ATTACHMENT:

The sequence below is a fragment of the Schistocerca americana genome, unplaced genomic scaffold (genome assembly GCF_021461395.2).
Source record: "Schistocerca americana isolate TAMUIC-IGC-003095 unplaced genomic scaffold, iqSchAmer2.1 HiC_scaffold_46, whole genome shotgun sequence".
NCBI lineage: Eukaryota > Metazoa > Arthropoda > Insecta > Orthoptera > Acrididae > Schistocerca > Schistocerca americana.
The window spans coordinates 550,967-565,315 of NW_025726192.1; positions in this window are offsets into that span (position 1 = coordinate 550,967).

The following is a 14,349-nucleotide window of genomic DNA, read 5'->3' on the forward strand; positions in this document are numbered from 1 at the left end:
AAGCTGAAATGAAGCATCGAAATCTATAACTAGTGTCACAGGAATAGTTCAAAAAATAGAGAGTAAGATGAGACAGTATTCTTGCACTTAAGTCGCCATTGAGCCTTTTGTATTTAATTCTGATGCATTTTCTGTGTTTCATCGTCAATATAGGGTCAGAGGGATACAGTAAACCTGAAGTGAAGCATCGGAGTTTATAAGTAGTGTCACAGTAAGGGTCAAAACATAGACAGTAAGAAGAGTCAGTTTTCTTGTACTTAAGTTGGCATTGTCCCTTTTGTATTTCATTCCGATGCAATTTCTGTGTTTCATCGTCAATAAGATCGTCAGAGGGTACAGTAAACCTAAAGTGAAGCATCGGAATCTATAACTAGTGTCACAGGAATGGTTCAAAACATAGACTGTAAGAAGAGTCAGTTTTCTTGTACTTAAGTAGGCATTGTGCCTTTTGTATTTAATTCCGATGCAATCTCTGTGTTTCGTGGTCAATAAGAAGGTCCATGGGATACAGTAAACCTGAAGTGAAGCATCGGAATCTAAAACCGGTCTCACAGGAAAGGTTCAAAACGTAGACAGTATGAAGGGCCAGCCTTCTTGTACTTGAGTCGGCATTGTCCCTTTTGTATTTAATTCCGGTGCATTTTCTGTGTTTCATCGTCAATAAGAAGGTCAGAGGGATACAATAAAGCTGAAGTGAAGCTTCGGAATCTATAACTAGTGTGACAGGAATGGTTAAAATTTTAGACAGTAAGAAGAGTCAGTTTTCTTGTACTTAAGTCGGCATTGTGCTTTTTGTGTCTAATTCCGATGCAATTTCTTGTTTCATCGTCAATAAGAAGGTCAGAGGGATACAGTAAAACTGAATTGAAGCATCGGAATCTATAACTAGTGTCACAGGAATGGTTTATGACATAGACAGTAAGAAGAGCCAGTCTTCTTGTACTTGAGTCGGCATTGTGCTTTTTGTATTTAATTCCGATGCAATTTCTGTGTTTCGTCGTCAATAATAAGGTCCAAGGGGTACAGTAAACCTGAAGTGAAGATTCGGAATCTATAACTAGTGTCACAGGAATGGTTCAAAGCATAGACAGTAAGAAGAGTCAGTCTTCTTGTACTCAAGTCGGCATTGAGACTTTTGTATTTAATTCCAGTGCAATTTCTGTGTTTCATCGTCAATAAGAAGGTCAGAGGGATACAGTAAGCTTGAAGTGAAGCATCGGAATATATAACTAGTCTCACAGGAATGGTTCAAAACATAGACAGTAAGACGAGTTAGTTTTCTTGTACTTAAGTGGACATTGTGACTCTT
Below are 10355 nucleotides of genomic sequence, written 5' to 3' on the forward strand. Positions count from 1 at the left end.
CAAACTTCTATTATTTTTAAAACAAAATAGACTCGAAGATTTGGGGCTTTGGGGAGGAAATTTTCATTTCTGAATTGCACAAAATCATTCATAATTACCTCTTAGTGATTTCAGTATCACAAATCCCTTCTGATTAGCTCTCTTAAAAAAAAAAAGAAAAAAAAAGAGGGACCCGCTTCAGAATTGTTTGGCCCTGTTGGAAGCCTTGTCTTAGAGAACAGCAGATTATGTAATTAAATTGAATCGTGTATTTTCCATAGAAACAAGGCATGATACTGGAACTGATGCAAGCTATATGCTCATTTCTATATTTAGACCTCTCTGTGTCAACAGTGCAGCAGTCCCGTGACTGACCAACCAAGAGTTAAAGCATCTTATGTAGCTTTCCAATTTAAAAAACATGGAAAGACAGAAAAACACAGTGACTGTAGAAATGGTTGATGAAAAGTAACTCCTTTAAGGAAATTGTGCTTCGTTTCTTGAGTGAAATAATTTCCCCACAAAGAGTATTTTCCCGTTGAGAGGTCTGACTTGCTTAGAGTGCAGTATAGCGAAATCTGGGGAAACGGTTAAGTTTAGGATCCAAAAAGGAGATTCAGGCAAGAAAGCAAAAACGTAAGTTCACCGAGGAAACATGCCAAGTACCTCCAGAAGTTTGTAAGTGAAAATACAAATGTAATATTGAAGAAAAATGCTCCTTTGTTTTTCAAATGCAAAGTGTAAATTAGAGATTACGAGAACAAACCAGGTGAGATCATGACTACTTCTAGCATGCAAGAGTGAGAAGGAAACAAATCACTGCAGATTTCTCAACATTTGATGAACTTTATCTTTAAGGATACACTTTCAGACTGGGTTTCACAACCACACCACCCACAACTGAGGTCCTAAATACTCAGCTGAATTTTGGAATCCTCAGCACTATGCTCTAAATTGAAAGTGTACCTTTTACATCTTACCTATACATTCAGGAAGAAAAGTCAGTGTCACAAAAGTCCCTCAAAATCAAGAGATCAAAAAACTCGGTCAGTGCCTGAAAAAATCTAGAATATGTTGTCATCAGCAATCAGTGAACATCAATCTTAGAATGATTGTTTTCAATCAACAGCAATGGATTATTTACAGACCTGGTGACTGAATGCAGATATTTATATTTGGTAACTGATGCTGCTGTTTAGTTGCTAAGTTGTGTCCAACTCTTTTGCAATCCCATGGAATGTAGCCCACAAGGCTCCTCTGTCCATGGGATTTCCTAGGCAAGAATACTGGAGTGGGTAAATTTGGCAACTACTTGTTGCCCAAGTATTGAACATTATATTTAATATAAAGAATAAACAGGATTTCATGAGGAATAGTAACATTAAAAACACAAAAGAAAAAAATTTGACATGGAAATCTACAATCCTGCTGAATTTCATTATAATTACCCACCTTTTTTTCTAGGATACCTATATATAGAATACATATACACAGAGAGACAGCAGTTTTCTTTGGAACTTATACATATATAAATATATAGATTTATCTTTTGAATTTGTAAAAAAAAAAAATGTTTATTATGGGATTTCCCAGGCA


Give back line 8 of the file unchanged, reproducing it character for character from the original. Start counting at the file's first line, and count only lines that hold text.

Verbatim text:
CAAACTTCTATTATTTTTAAAACAAAATAGACTCGAAGATTTGGGGCTTTGGGGAGGAAATTTTCATTTCTGAATTGCACAAAATCATTCATAATTACCTCTTAGTGATTTCAGTATCACAAATCCCTTCTGATTAGCTCTCTTAAAAAAAAAAAGAAAAAAAAAGAGGGACCCGCTTCAGAATTGTTTGGCCCTGTTGGAAGCCTTGTCTTAGAGAACAGCAGATTATGTAATTAAATTGAATCGTGTATTTTCCATAGAAACAAGGCATGATACTGGAACTGATGCAAGCTATATGCTCATTTCTATATTTAGACCTCTCTGTGTCAACAGTGCAGCAGTCCCGTGACTGACCAACCAAGAGTTAAAGCATCTTATGTAGCTTTCCAATTTAAAAAACATGGAAAGACAGAAAAACACAGTGACTGTAGAAATGGTTGATGAAAAGTAACTCCTTTAAGGAAATTGTGCTTCGTTTCTTGAGTGAAATAATTTCCCCACAAAGAGTATTTTCCCGTTGAGAGGTCTGACTTGCTTAGAGTGCAGTATAGCGAAATCTGGGGAAACGGTTAAGTTTAGGATCCAAAAAGGAGATTCAGGCAAGAAAGCAAAAACGTAAGTTCACCGAGGAAACATGCCAAGTACCTCCAGAAGTTTGTAAGTGAAAATACAAATGTAATATTGAAGAAAAATGCTCCTTTGTTTTTCAAATGCAAAGTGTAAATTAGAGATTACGAGAACAAACCAGGTGAGATCATGACTACTTCTAGCATGCAAGAGTGAGAAGGAAACAAATCACTGCAGATTTCTCAACATTTGATGAACTTTATCTTTAAGGATACACTTTCAGACTGGGTTTCACAACCACACCACCCACAACTGAGGTCCTAAATACTCAGCTGAATTTTGGAATCCTCAGCACTATGCTCTAAATTGAAAGTGTACCTTTTACATCTTACCTATACATTCAGGAAGAAAAGTCAGTGTCACAAAAGTCCCTCAAAATCAAGAGATCAAAAAACTCGGTCAGTGCCTGAAAAAATCTAGAATATGTTGTCATCAGCAATCAGTGAACATCAATCTTAGAATGATTGTTTTCAATCAACAGCAATGGATTATTTACAGACCTGGTGACTGAATGCAGATATTTATATTTGGTAACTGATGCTGCTGTTTAGTTGCTAAGTTGTGTCCAACTCTTTTGCAATCCCATGGAATGTAGCCCACAAGGCTCCTCTGTCCATGGGATTTCCTAGGCAAGAATACTGGAGTGGGTAAATTTGGCAACTACTTGTTGCCCAAGTATTGAACATTATATTTAATATAAAGAATAAACAGGATTTCATGAGGAATAGTAACATTAAAAACACAAAAGAAAAAAATTTGACATGGAAATCTACAATCCTGCTGAATTTCATTATAATTACCCACCTTTTTTTCTAGGATACCTATATATAGAATACATATACACAGAGAGACAGCAGTTTTCTTTGGAACTTATACATATATAAATATATAGATTTATCTTTTGAATTTGTAAAAAAAAAAAATGTTTATTATGGGATTTCCCAGGCA